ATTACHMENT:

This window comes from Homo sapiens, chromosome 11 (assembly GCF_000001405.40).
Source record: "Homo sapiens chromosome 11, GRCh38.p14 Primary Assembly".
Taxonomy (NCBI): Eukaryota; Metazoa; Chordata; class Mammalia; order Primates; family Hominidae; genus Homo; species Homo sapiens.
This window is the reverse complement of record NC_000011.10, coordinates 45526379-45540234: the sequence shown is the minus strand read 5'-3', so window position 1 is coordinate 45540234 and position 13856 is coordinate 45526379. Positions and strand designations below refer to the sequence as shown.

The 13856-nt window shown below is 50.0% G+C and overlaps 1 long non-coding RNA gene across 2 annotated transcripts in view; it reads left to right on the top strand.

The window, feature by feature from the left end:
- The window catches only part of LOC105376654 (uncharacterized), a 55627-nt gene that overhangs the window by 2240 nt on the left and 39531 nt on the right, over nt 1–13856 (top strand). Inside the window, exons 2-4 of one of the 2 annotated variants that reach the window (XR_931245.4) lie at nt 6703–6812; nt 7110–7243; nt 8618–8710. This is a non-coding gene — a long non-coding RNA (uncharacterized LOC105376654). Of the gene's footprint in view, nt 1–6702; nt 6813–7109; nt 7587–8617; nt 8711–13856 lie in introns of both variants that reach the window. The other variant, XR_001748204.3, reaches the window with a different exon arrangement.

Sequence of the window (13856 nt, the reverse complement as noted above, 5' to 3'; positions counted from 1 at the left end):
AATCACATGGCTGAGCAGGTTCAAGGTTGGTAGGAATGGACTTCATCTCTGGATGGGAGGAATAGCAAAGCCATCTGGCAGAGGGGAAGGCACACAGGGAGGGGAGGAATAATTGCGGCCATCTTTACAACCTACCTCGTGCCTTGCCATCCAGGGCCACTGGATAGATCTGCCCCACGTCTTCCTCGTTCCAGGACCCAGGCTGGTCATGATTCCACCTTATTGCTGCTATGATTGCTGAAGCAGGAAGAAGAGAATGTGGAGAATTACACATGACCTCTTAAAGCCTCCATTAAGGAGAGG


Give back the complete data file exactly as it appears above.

This window comes from Homo sapiens, chromosome 11 (assembly GCF_000001405.40).
Source record: "Homo sapiens chromosome 11, GRCh38.p14 Primary Assembly".
Taxonomy (NCBI): Eukaryota; Metazoa; Chordata; class Mammalia; order Primates; family Hominidae; genus Homo; species Homo sapiens.
This window is the reverse complement of record NC_000011.10, coordinates 45526379-45540234: the sequence shown is the minus strand read 5'-3', so window position 1 is coordinate 45540234 and position 13856 is coordinate 45526379. Positions and strand designations below refer to the sequence as shown.

The 13856-nt window shown below is 50.0% G+C and overlaps 1 long non-coding RNA gene across 2 annotated transcripts in view; it reads left to right on the top strand.

The window, feature by feature from the left end:
- The window catches only part of LOC105376654 (uncharacterized), a 55627-nt gene that overhangs the window by 2240 nt on the left and 39531 nt on the right, over nt 1–13856 (top strand). Inside the window, exons 2-4 of one of the 2 annotated variants that reach the window (XR_931245.4) lie at nt 6703–6812; nt 7110–7243; nt 8618–8710. This is a non-coding gene — a long non-coding RNA (uncharacterized LOC105376654). Of the gene's footprint in view, nt 1–6702; nt 6813–7109; nt 7587–8617; nt 8711–13856 lie in introns of both variants that reach the window. The other variant, XR_001748204.3, reaches the window with a different exon arrangement.

Sequence of the window (13856 nt, the reverse complement as noted above, 5' to 3'; positions counted from 1 at the left end):
AATCACATGGCTGAGCAGGTTCAAGGTTGGTAGGAATGGACTTCATCTCTGGATGGGAGGAATAGCAAAGCCATCTGGCAGAGGGGAAGGCACACAGGGAGGGGAGGAATAATTGCGGCCATCTTTACAACCTACCTCGTGCCTTGCCATCCAGGGCCACTGGATAGATCTGCCCCACGTCTTCCTCGTTCCAGGACCCAGGCTGGTCATGATTCCACCTTATTGCTGCTATGATTGCTGAAGCAGGAAGAAGAGAATGTGGAGAATTACACATGACCTCTTAAAGCCTCCATTAAGGAGAGG